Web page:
Veteran Army intelligence officer Lieutenant Colonel Anthony Shaffer claims that the Pentagon identified Mohammed Atta as a terrorist well before he led the September 11 hijackings. But, Shaffer says, there was no follow-up because lawyers were concerned about potential liability for the violation of privacy if something went wrong. This worry was prominent even though there was nothing illegal about the Pentagon cooperating with domestic law enforcement. Shaffer claims this liability concern left the FBI ignorant of Atta’s al Qaeda cell’s operations in the U.S., resulting in a missed opportunity to prevent the terrible events of September 11.
If Shaffer is right, this would be just another example of how our country’s litigation crisis costs us much more than the $246 billion per year that Tillinghast-Towers-Perrin has estimated are the direct costs of the nation’s tort system. Lawyers’ indiscriminate attacks--not just on wrongdoing, but also on socially beneficial behavior--have had adverse ripple effects on Americans’ health and safety.
For example, lawyers using bogus science have collected hundreds of millions by suing obstetricians for “causing” cerebral palsy through “malpractice.” Because the lawsuits have nothing to do with the ability of obstetricians to prevent cerebral palsy, the only thing they have deterred is obstetrical care. This might explain why--as a forthcoming American Enterprise Institute Liability Project monograph will show--states that have not adopted medical malpractice reform have higher infant mortality rates than states that have. In another forthcoming AEI Liability Project monograph, Professors Peter Rubin and Joanna Shepherd of Emory Law School study fatal accident rates and suggest that tort reform has saved 14,000 lives in the states that have implemented such laws by dampening the ripple effects from excessive litigation. Can we also attribute the 3,000 September 11 victims to the litigation crisis?
Perhaps not: Shaffer might be telling tall tales, or his description of the Able Danger program might be suffering from a common problem in litigation: cherry-picking hindsight. In a large organization, there are often mechanisms that produce warnings for hundreds of improbable events. It's not uncommon for lawyers to find those warnings in the process of litigation discovery, show a jury and the world the ones that might have prevented a disaster, and then accuse the defendant of having failed to heed its own internal warnings. At the same time, the plaintiffs and the press will completely disregard the hundreds or thousands of warnings the corporation legitimately disregarded as false alarms, and no one will point out that taking preventative action on every one of these warnings would've completely paralyzed the defendant.
We should avoid that sort of selective reasoning here. Was Atta one of a handful of potential terrorists identified, or was his name buried in a list with thousands of false positives? We don't know yet.
But, if Shaffer turns out to be right, it’s worth noting how plaintiffs’ lawyers might have contributed to the Able Danger failure. In September 11-related lawsuits, the plaintiffs' bar has sued airlines, airports, architects, New York City, and Motorola (!). Trial lawyers might have extorted billions from legitimate businesses seeking to avoid the risk of a bankrupting judgment at trial had there not been a taxpayer bail-out of the September 11 victims in exchange for their agreement not to sue.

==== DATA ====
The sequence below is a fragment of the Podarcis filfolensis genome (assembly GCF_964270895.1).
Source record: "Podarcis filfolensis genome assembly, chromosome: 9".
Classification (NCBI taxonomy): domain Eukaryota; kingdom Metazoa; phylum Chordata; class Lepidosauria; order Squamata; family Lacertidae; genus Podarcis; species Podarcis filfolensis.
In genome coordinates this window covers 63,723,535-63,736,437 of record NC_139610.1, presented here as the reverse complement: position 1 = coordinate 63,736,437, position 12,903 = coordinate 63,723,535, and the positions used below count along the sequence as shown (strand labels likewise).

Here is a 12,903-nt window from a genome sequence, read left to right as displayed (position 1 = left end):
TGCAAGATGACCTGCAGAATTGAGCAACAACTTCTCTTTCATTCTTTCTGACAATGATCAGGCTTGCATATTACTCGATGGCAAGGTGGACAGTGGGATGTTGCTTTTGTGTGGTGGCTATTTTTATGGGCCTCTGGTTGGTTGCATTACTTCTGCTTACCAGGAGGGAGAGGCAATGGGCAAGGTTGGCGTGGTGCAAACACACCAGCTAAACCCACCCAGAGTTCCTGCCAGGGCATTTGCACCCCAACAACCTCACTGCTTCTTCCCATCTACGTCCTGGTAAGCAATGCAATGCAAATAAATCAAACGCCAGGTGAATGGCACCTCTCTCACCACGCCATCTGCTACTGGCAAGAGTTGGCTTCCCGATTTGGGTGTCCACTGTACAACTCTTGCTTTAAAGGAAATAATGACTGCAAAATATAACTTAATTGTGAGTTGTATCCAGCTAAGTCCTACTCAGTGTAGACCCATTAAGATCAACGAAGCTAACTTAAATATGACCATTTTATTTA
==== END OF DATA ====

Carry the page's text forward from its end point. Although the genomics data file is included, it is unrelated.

Trial lawyers have opportunistically capitalized on catastrophes in order to mine the deep pockets of big corporations. In a lawsuit stemming from an October 2001 incident where a man attacked a driver with a box cutter and caused the bus to crash, a jury held Greyhound liable for $8 million for one woman’s injuries. Why? The plaintiff’s attorney made much of an incident where one of Greyhound’s executives had raised the possibility of the use of driver partitions. Greyhound’s failure to implement this off-hand suggestion was used against them--never mind that no business operates like this, much less that the accident was intentionally caused by one of the bus crash fatalities.
We see this year the power of threatened lawsuits: faced with a roll of the dice at trial over a claim for $50 billion in damages, several banks have agreed to pay attorney Bill Lerach billions of dollars to avoid being sued over the Enron collapse. At less than a nickel on the dollar compared to the possible cost of a successful lawsuit, this is a small protection price for them to pay.
If Shaffer’s allegations hold water, should the lawyers be treated any differently than the defendants they attack? In my mind, fear of litigation may be a "but-for" cause without which September 11 would not have happened. Clearly, the fault for that catastrophe lies squarely with al Qaeda and the militant Islamists who deliberately chose to commit unspeakable atrocities. But it’s hard to avoid noticing that the logic of the trial lawyers--who regularly ask the judicial system to redistribute billions from bystanders’ deep pockets to those of the plaintiffs’ bar because of tenuous connections that skip over the worst wrongdoers--would hold the litigation lobby responsible for their role in creating a culture of fear that prevented the American government from doing its job to protect its citizens. This is not a double standard the American public should continue to tolerate.
Ted Frank is resident fellow at AEI and director of the AEI Liability Project.